Stephen Petronio Company's New York Season at the Joyce Theater featured an evening-length work based on Lazarus' resurrection, the phoenix rising, and cycles of reincarnation. The title "Like Lazarus Did" is a line taken directly from an American slave song passed down through oral tradition. On May 1st, we attended the gala performance.
To our surprise and joy, the performance started outside the Joyce Theater as members of The Young People's Chorus of New York City silently filed out onto the sidewalk. This marks Stephen Petronio's third major collaboration with the chorus.
In the style of a New Orleans funeral, musicians clad all in black appeared and began to sing and play their instruments. In this case, C.J. Camerieri on trumpet, Son Lux on guitar while Rob Moose eschewed his violin to hold the black silk parasol. The reactions of passersby was very interesting, adding to the air of unreality.
George, Nancy and John outside the theater.
Pas le Fae sported big pink sunglasses, a gossamer car-wash skirt, big tattoos and tall black platforms.
When the audience entered the theater to take their seats, they were greeted by the very pale Stephen Petronio lying prone on the stage in a black suit as if laid out for a wake, while overhead Janine Antoni lay suspended in a fireman's rescue stretcher strewn with bones and partial skeletons. She lay completely motionless in suspended meditation for the duration of the performance, leaving some convinced she was a mannequin.
We'd love to show you pictures of the dance, but we were uncharacteristically well behaved, and took none, as instructed. (And we turned off our cell phones. Last year's performance was marred by little bright lights in the audience coming from people whose incoming texts were more important than the enjoyment of their fellow audience members. Honestly, some people need to bring their mothers with them to enforce good manners.)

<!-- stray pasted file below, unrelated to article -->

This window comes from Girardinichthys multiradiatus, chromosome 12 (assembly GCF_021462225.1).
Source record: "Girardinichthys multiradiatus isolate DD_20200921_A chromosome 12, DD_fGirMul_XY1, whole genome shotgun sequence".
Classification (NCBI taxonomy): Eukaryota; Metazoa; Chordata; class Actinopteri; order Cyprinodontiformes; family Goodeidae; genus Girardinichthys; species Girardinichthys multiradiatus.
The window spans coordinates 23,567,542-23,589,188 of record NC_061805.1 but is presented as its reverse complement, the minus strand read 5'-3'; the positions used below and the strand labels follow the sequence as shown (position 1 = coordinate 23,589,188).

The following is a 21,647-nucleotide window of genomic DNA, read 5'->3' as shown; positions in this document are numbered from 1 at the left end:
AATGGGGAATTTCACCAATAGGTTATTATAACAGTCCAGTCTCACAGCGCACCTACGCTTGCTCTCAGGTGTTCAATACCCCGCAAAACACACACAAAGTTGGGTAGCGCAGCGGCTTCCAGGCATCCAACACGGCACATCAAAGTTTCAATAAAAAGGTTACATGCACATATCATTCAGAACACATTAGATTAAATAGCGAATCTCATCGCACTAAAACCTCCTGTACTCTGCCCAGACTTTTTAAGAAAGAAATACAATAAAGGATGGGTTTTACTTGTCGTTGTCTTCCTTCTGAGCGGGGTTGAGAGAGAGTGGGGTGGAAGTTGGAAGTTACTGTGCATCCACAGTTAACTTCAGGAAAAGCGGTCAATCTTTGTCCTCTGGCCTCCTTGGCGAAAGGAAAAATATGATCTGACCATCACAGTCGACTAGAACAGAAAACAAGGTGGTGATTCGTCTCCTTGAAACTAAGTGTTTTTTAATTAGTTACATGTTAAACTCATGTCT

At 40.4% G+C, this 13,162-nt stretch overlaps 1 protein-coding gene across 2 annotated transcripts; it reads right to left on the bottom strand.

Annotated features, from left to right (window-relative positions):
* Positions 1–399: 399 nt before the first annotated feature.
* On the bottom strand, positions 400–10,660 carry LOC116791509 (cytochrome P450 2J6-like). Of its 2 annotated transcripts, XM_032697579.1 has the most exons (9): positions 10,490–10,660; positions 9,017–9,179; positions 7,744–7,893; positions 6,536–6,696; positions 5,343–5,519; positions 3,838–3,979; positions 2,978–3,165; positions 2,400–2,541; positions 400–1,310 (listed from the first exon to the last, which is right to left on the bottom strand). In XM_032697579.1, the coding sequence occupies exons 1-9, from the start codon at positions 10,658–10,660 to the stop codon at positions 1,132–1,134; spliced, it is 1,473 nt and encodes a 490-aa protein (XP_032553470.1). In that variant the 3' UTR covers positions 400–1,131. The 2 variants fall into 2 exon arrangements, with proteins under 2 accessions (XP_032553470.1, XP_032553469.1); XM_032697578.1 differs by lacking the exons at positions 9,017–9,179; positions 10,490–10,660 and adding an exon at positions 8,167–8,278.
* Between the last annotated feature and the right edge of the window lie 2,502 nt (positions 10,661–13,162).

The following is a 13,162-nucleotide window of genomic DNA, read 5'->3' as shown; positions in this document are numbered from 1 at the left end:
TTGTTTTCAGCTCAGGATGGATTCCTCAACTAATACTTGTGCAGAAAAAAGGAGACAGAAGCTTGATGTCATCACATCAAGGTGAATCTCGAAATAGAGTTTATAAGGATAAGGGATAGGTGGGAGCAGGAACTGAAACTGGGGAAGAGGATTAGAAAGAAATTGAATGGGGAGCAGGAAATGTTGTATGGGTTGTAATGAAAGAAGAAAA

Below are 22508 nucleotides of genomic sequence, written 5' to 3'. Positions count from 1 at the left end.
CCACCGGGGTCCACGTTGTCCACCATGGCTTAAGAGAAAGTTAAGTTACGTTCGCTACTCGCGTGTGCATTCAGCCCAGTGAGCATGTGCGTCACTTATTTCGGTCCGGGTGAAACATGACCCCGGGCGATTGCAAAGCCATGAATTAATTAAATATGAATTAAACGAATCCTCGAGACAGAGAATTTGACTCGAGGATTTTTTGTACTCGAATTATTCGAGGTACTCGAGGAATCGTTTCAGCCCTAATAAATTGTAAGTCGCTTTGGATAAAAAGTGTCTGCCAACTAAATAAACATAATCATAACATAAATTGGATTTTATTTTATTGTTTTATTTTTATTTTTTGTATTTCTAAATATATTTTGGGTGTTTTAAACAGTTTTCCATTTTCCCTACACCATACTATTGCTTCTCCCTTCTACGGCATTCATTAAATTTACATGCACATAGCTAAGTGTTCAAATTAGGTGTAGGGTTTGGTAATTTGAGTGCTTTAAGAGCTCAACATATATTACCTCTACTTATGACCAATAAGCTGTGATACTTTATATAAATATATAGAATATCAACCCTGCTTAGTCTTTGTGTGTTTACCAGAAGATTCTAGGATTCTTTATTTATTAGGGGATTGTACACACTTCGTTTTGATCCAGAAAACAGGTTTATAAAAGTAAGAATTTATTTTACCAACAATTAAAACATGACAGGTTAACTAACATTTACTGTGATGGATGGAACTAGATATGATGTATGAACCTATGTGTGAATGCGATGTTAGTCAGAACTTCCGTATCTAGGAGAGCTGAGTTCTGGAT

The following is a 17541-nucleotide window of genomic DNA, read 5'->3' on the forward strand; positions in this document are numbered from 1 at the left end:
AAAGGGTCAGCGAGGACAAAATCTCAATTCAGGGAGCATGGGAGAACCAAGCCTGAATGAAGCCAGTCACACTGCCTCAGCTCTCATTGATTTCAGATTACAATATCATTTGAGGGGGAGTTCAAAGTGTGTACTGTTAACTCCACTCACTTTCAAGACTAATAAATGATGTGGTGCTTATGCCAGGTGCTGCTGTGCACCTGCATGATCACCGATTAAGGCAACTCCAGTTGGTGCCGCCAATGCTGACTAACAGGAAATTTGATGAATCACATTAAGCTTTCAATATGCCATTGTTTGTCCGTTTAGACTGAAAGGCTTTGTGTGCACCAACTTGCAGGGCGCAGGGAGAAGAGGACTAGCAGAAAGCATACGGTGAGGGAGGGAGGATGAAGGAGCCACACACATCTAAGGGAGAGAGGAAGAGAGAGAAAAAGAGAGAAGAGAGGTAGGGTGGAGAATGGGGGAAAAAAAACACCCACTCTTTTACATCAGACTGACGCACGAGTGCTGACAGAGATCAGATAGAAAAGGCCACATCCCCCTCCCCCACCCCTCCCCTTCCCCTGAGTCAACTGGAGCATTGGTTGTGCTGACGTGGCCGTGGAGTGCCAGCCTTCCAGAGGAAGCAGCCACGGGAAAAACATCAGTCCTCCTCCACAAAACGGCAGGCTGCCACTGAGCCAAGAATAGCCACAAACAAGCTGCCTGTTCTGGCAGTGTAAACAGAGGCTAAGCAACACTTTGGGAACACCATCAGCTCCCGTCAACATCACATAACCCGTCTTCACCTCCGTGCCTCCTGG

After the performance, guests all strolled a few blocks north and west to 10th Avenue and West 20th Street to the not-yet-opened High Line Hotel for the gala after-party. The hotel is located behind brick walls and ironwork in what used to be a seminary, with green lawns and meandering pathways that are quite a luxury in By the Square Foot Manhattan. The party was held in a huge grand hall with carved wood walls, stained glass windows, portraits of patriarchs on the walls and beautiful light fixtures overhead. The wall behind the bar at the front of the space was dominated by an enormous fireplace and hearth.
Choreographer and man-of-the-hour Stephen Petronio and publicist Mandie Erickson of Showroom Seven flank Sami Rahman, the director of events and creative marketing for the High Line Hotel.
Dancer Davalois Fearon and her mother stopped for a quick photo before entering the party.
Dancer Joshua Tuason in bow tie and his brother.
Dancer Barrington Hinds on the left and his friend.
Dancer and assistant to the artist director Gino Grenek (in kilt) posed with dancer Nicholas Sciscione.
Marja Samsom, Valerie, Kirsten Hawthorne and Nancy Ng and white tulips.
A tall, dapper gent and Jean are bookends for Renaldo and composer/musician Son Lux.
This gorgeous blond woman was in Jean's sightline to the musicians at the left of the stage and Jean caught musician C.J. Camerieri winking at her (the blonde, not Jean) just as the performance began. Her name is Sydney ("like the city"). She posed with dancer Davalois Fearon and with CJ himself.
Videographer Blake Martin, Petronio company's executive director Craig Hensala and board member and uber-supporter Jean-Marc Flack (who is also Stephen's husband).
Friends from Stephen's alma mater Hampton College, many of whom were in the dance program with Stephen when he was there.
Petronio Board Member Clare Flack and her dapper, fun-loving husband Fred.
Nancy Ng and Frank Winter pose for "just one last shot" (photograph, not tequila!) before heading home for the evening.
Dancers Natalie Mackessy (in blue), Josua Tuason, Emily Stone and Jaqlin Medlock.
Jean got a goodnight kiss from dancer Julian De Leon.